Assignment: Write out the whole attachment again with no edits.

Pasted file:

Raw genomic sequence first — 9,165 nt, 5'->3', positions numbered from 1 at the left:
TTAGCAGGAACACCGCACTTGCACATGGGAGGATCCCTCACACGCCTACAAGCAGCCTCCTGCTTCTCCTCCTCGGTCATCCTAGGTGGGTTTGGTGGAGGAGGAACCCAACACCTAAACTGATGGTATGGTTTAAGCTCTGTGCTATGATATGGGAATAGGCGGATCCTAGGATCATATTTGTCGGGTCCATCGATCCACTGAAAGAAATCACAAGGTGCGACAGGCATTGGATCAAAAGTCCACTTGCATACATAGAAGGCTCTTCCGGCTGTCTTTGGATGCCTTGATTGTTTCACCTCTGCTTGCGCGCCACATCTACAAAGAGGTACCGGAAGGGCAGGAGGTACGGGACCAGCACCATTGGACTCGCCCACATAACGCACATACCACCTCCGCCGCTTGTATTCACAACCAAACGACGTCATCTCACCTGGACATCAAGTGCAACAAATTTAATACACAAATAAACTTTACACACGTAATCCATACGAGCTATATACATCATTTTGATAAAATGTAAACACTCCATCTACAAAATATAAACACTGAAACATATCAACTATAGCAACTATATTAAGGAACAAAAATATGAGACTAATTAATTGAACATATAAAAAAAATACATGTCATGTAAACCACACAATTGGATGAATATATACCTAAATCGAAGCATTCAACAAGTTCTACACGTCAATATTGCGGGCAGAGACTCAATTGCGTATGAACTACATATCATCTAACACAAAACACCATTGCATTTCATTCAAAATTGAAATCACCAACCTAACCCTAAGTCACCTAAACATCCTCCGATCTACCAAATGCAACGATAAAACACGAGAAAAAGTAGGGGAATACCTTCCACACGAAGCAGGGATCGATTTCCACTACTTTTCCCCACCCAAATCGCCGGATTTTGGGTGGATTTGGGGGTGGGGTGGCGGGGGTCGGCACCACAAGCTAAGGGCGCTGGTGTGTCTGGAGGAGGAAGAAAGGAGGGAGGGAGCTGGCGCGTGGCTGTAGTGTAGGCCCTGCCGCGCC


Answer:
Raw genomic sequence first — 9,165 nt, 5'->3', positions numbered from 1 at the left:
TTAGCAGGAACACCGCACTTGCACATGGGAGGATCCCTCACACGCCTACAAGCAGCCTCCTGCTTCTCCTCCTCGGTCATCCTAGGTGGGTTTGGTGGAGGAGGAACCCAACACCTAAACTGATGGTATGGTTTAAGCTCTGTGCTATGATATGGGAATAGGCGGATCCTAGGATCATATTTGTCGGGTCCATCGATCCACTGAAAGAAATCACAAGGTGCGACAGGCATTGGATCAAAAGTCCACTTGCATACATAGAAGGCTCTTCCGGCTGTCTTTGGATGCCTTGATTGTTTCACCTCTGCTTGCGCGCCACATCTACAAAGAGGTACCGGAAGGGCAGGAGGTACGGGACCAGCACCATTGGACTCGCCCACATAACGCACATACCACCTCCGCCGCTTGTATTCACAACCAAACGACGTCATCTCACCTGGACATCAAGTGCAACAAATTTAATACACAAATAAACTTTACACACGTAATCCATACGAGCTATATACATCATTTTGATAAAATGTAAACACTCCATCTACAAAATATAAACACTGAAACATATCAACTATAGCAACTATATTAAGGAACAAAAATATGAGACTAATTAATTGAACATATAAAAAAAATACATGTCATGTAAACCACACAATTGGATGAATATATACCTAAATCGAAGCATTCAACAAGTTCTACACGTCAATATTGCGGGCAGAGACTCAATTGCGTATGAACTACATATCATCTAACACAAAACACCATTGCATTTCATTCAAAATTGAAATCACCAACCTAACCCTAAGTCACCTAAACATCCTCCGATCTACCAAATGCAACGATAAAACACGAGAAAAAGTAGGGGAATACCTTCCACACGAAGCAGGGATCGATTTCCACTACTTTTCCCCACCCAAATCGCCGGATTTTGGGTGGATTTGGGGGTGGGGTGGCGGGGGTCGGCACCACAAGCTAAGGGCGCTGGTGTGTCTGGAGGAGGAAGAAAGGAGGGAGGGAGCTGGCGCGTGGCTGTAGTGTAGGCCCTGCCGCGCC